A series of bills shielding employers from what supporters call potentially “frivolous” lawsuits related to the COVID-19 pandemic were passed in the House on Wednesday (9/23), according to a report in Gongwer.
Under the bills, employers would not be liable for an employee’s exposure to COVID-19 if the exposure happened during the COVID-19 state of emergency and the employer was in compliance with federal or state law or regulation, executive order or public health guidance. Immunity would not apply if the employer willfully exposed the employee to the disease.
While Democrats and unions, including the Michigan Education Association and other advocacy groups, mostly opposed the bills, no Democratic House members spoke in opposition on the House floor on Wednesday.
The bill package included:
- HB 6030, passed 57-49, which would create a new act, the COVID-19 Response and Reopening Liability Assurance Act, to provide minimum requirements and establish standards for certain liability claims alleging COVID-19 exposure and certain product liability claims.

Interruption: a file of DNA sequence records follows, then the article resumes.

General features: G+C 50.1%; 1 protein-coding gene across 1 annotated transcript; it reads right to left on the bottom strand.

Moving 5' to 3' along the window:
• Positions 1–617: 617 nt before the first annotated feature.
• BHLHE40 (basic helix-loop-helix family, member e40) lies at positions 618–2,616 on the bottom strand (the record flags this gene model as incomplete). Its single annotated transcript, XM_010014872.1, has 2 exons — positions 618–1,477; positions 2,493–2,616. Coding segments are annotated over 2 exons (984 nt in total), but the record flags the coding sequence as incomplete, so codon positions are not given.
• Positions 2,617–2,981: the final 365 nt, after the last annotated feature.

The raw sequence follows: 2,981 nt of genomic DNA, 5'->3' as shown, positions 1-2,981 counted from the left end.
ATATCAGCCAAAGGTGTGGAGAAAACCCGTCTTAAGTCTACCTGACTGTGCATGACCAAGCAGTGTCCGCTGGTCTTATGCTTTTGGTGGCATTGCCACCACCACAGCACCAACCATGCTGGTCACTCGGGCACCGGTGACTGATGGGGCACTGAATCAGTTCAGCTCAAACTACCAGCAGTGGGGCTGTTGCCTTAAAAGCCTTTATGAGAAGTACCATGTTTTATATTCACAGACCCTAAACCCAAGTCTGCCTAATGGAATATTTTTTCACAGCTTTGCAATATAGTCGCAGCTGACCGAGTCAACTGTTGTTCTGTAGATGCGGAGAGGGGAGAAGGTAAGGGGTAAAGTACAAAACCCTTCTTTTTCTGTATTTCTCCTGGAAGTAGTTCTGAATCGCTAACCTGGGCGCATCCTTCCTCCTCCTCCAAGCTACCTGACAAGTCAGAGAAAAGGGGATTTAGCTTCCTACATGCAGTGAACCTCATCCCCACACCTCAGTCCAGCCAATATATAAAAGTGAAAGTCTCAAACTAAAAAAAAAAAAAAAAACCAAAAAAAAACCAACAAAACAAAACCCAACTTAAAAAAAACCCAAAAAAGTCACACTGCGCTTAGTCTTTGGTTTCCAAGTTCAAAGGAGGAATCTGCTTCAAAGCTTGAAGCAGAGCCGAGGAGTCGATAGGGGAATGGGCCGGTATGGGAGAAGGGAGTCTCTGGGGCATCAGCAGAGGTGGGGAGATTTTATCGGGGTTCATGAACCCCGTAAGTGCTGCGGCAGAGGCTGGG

- HB 6031, passed 59-47, and HB 6101,vpassed 61-45, which would together add two new sections to the Michigan Occupational Safety and Health Act to establish conditions for immunity from civil liability for an employer whose employee is exposed to COVID-19.
- And HB 6032, passed 83-23, which would create a new act to prohibit an employee from reporting to work under certain circumstances related to COVID-19, prohibit certain employer actions against certain employees, and provide remedies.
The immunity provided by the bills would apply retroactively to a COVID-19 exposure occurring after January 1, 2020.
Separately, but related, HB 6159, which provides health care workers immunity, passed 58-48. Supporters said this bill is close to an executive order previously issued by Gov. Gretchen Whitmer on the topic.
Rep. Thomas Albert (R-Lowell), one of the main sponsors of the bills, said a wave of lawsuits would hurt already struggling businesses.